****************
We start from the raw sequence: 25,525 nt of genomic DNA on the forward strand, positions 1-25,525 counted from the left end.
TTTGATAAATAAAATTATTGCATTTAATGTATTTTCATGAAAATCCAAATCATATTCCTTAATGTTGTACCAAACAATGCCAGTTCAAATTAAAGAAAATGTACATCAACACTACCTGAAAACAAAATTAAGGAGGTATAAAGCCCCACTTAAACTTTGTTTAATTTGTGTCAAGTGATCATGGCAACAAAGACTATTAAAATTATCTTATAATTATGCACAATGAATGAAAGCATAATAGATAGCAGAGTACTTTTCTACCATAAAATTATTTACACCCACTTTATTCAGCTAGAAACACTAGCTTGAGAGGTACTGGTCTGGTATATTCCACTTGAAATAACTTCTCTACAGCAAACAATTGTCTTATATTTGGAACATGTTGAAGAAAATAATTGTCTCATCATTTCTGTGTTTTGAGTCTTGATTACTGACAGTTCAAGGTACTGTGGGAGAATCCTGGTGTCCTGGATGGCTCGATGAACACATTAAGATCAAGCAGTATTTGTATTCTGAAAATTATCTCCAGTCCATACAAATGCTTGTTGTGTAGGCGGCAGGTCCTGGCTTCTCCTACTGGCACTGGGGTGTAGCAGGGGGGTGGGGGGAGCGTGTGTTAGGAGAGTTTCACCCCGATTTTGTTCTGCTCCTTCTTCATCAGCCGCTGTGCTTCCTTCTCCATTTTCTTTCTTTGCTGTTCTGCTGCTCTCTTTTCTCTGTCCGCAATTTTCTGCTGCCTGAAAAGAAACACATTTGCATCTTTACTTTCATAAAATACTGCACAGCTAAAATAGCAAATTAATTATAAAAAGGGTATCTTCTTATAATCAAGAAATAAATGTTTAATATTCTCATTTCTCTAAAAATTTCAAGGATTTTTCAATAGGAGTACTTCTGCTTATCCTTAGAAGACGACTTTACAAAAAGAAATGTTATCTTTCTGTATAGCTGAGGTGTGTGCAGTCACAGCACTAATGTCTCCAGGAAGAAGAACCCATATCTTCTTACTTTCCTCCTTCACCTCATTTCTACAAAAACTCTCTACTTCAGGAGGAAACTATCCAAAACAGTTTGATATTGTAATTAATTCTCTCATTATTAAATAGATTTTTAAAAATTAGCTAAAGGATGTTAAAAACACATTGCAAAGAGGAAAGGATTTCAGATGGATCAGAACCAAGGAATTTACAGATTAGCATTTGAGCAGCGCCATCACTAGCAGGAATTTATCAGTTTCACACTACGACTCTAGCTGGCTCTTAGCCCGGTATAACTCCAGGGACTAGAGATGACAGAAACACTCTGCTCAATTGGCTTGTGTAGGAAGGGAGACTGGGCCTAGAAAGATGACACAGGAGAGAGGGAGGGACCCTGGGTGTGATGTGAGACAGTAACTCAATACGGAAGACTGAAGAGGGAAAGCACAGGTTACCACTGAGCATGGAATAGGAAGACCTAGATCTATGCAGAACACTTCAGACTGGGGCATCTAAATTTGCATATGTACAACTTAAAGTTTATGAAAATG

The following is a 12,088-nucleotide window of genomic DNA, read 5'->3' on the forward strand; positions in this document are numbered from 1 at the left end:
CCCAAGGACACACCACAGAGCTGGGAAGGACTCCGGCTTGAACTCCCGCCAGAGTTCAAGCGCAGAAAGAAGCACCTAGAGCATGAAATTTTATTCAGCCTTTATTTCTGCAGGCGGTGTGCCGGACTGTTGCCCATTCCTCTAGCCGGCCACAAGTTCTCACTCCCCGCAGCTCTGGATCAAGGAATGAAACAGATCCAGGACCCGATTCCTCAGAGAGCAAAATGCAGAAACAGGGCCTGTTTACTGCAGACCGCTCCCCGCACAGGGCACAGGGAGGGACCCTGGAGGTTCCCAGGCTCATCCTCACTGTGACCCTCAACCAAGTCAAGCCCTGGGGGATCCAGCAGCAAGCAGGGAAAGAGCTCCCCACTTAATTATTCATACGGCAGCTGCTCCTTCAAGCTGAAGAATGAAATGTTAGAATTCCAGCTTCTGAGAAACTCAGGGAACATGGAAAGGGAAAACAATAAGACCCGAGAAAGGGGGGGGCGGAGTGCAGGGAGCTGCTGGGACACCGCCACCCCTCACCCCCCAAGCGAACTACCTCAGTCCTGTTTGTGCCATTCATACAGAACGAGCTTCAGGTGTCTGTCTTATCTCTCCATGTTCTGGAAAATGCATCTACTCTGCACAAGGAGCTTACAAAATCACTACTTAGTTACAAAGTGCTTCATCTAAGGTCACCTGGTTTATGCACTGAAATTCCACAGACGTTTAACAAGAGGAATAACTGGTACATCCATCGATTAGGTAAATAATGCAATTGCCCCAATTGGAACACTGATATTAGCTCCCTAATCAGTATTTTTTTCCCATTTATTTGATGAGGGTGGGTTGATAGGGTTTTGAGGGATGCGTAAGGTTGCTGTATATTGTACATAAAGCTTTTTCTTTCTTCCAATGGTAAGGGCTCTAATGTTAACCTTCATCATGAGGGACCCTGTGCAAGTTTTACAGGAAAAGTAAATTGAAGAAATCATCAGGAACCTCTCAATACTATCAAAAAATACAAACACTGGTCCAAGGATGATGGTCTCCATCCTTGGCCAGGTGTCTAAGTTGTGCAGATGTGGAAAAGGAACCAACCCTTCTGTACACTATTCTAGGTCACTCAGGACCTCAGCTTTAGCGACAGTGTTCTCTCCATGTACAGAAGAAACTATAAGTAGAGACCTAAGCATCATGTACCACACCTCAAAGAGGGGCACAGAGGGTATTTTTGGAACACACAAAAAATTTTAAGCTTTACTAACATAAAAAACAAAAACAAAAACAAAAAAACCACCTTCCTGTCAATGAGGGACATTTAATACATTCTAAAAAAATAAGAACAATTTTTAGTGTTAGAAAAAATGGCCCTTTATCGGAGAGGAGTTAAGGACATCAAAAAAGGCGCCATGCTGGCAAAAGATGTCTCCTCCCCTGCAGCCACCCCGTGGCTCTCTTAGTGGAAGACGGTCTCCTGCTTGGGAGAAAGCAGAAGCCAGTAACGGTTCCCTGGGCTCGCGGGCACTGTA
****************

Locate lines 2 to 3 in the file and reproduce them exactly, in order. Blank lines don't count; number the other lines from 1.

TTTGATAAATAAAATTATTGCATTTAATGTATTTTCATGAAAATCCAAATCATATTCCTTAATGTTGTACCAAACAATGCCAGTTCAAATTAAAGAAAATGTACATCAACACTACCTGAAAACAAAATTAAGGAGGTATAAAGCCCCACTTAAACTTTGTTTAATTTGTGTCAAGTGATCATGGCAACAAAGACTATTAAAATTATCTTATAATTATGCACAATGAATGAAAGCATAATAGATAGCAGAGTACTTTTCTACCATAAAATTATTTACACCCACTTTATTCAGCTAGAAACACTAGCTTGAGAGGTACTGGTCTGGTATATTCCACTTGAAATAACTTCTCTACAGCAAACAATTGTCTTATATTTGGAACATGTTGAAGAAAATAATTGTCTCATCATTTCTGTGTTTTGAGTCTTGATTACTGACAGTTCAAGGTACTGTGGGAGAATCCTGGTGTCCTGGATGGCTCGATGAACACATTAAGATCAAGCAGTATTTGTATTCTGAAAATTATCTCCAGTCCATACAAATGCTTGTTGTGTAGGCGGCAGGTCCTGGCTTCTCCTACTGGCACTGGGGTGTAGCAGGGGGGTGGGGGGAGCGTGTGTTAGGAGAGTTTCACCCCGATTTTGTTCTGCTCCTTCTTCATCAGCCGCTGTGCTTCCTTCTCCATTTTCTTTCTTTGCTGTTCTGCTGCTCTCTTTTCTCTGTCCGCAATTTTCTGCTGCCTGAAAAGAAACACATTTGCATCTTTACTTTCATAAAATACTGCACAGCTAAAATAGCAAATTAATTATAAAAAGGGTATCTTCTTATAATCAAGAAATAAATGTTTAATATTCTCATTTCTCTAAAAATTTCAAGGATTTTTCAATAGGAGTACTTCTGCTTATCCTTAGAAGACGACTTTACAAAAAGAAATGTTATCTTTCTGTATAGCTGAGGTGTGTGCAGTCACAGCACTAATGTCTCCAGGAAGAAGAACCCATATCTTCTTACTTTCCTCCTTCACCTCATTTCTACAAAAACTCTCTACTTCAGGAGGAAACTATCCAAAACAGTTTGATATTGTAATTAATTCTCTCATTATTAAATAGATTTTTAAAAATTAGCTAAAGGATGTTAAAAACACATTGCAAAGAGGAAAGGATTTCAGATGGATCAGAACCAAGGAATTTACAGATTAGCATTTGAGCAGCGCCATCACTAGCAGGAATTTATCAGTTTCACACTACGACTCTAGCTGGCTCTTAGCCCGGTATAACTCCAGGGACTAGAGATGACAGAAACACTCTGCTCAATTGGCTTGTGTAGGAAGGGAGACTGGGCCTAGAAAGATGACACAGGAGAGAGGGAGGGACCCTGGGTGTGATGTGAGACAGTAACTCAATACGGAAGACTGAAGAGGGAAAGCACAGGTTACCACTGAGCATGGAATAGGAAGACCTAGATCTATGCAGAACACTTCAGACTGGGGCATCTAAATTTGCATATGTACAACTTAAAGTTTATGAAAATG

The following is a 12,088-nucleotide window of genomic DNA, read 5'->3' on the forward strand; positions in this document are numbered from 1 at the left end: